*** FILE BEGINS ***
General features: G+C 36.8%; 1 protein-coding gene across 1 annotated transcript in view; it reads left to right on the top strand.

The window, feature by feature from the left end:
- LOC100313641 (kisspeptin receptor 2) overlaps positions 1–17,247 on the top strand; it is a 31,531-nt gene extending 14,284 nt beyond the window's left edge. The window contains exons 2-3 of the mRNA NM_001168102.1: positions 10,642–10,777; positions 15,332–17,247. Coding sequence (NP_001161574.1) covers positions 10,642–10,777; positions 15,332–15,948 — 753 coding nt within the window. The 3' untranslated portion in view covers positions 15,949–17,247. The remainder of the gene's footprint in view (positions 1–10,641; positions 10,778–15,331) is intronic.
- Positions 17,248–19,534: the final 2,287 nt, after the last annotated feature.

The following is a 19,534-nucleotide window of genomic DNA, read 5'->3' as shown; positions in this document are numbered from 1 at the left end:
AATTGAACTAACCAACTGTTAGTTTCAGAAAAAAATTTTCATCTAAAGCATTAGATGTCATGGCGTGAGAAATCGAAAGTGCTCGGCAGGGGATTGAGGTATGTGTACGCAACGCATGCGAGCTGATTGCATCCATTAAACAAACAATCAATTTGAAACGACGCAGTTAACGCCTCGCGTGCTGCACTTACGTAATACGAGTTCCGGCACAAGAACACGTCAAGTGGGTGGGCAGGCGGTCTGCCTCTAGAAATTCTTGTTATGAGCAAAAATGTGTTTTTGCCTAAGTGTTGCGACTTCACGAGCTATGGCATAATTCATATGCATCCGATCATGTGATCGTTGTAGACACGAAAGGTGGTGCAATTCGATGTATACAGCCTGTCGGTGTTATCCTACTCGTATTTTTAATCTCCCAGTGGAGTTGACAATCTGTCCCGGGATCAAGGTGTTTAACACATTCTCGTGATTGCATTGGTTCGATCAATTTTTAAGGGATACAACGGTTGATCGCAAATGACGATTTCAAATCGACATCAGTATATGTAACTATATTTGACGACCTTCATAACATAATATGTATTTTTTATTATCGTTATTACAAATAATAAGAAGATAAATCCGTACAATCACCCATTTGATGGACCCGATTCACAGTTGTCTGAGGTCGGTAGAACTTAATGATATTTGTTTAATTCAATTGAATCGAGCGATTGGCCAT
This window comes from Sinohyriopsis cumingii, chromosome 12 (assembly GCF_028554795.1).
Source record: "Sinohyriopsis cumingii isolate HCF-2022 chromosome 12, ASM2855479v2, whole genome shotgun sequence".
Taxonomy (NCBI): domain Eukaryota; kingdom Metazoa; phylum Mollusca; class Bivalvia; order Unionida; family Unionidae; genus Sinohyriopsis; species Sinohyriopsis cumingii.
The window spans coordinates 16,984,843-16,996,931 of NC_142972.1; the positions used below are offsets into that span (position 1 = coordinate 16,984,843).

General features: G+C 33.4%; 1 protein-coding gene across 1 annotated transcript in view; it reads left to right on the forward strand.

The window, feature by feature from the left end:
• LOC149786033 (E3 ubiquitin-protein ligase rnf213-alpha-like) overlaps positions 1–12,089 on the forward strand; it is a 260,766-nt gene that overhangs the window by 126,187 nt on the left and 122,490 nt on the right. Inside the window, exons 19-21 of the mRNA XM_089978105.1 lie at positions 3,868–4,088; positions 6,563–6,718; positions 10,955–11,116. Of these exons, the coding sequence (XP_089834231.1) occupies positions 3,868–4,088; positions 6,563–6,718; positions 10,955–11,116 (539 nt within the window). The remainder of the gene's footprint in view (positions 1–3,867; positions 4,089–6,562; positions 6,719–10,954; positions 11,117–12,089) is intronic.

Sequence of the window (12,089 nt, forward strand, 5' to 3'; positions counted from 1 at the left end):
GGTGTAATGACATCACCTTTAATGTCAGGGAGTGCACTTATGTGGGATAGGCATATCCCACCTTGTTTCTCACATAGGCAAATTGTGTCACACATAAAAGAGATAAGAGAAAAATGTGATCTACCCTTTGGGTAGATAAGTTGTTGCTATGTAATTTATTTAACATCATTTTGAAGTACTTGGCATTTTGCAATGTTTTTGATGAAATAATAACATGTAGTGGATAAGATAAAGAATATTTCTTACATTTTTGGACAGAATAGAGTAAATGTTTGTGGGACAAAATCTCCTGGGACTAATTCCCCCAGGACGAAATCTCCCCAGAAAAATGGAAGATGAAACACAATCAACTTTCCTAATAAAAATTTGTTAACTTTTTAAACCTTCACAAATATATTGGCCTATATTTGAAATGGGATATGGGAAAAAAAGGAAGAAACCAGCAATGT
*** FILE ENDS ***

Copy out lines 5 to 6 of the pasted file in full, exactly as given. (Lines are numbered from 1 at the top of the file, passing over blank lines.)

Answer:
The following is a 19,534-nucleotide window of genomic DNA, read 5'->3' as shown; positions in this document are numbered from 1 at the left end:
AATTGAACTAACCAACTGTTAGTTTCAGAAAAAAATTTTCATCTAAAGCATTAGATGTCATGGCGTGAGAAATCGAAAGTGCTCGGCAGGGGATTGAGGTATGTGTACGCAACGCATGCGAGCTGATTGCATCCATTAAACAAACAATCAATTTGAAACGACGCAGTTAACGCCTCGCGTGCTGCACTTACGTAATACGAGTTCCGGCACAAGAACACGTCAAGTGGGTGGGCAGGCGGTCTGCCTCTAGAAATTCTTGTTATGAGCAAAAATGTGTTTTTGCCTAAGTGTTGCGACTTCACGAGCTATGGCATAATTCATATGCATCCGATCATGTGATCGTTGTAGACACGAAAGGTGGTGCAATTCGATGTATACAGCCTGTCGGTGTTATCCTACTCGTATTTTTAATCTCCCAGTGGAGTTGACAATCTGTCCCGGGATCAAGGTGTTTAACACATTCTCGTGATTGCATTGGTTCGATCAATTTTTAAGGGATACAACGGTTGATCGCAAATGACGATTTCAAATCGACATCAGTATATGTAACTATATTTGACGACCTTCATAACATAATATGTATTTTTTATTATCGTTATTACAAATAATAAGAAGATAAATCCGTACAATCACCCATTTGATGGACCCGATTCACAGTTGTCTGAGGTCGGTAGAACTTAATGATATTTGTTTAATTCAATTGAATCGAGCGATTGGCCAT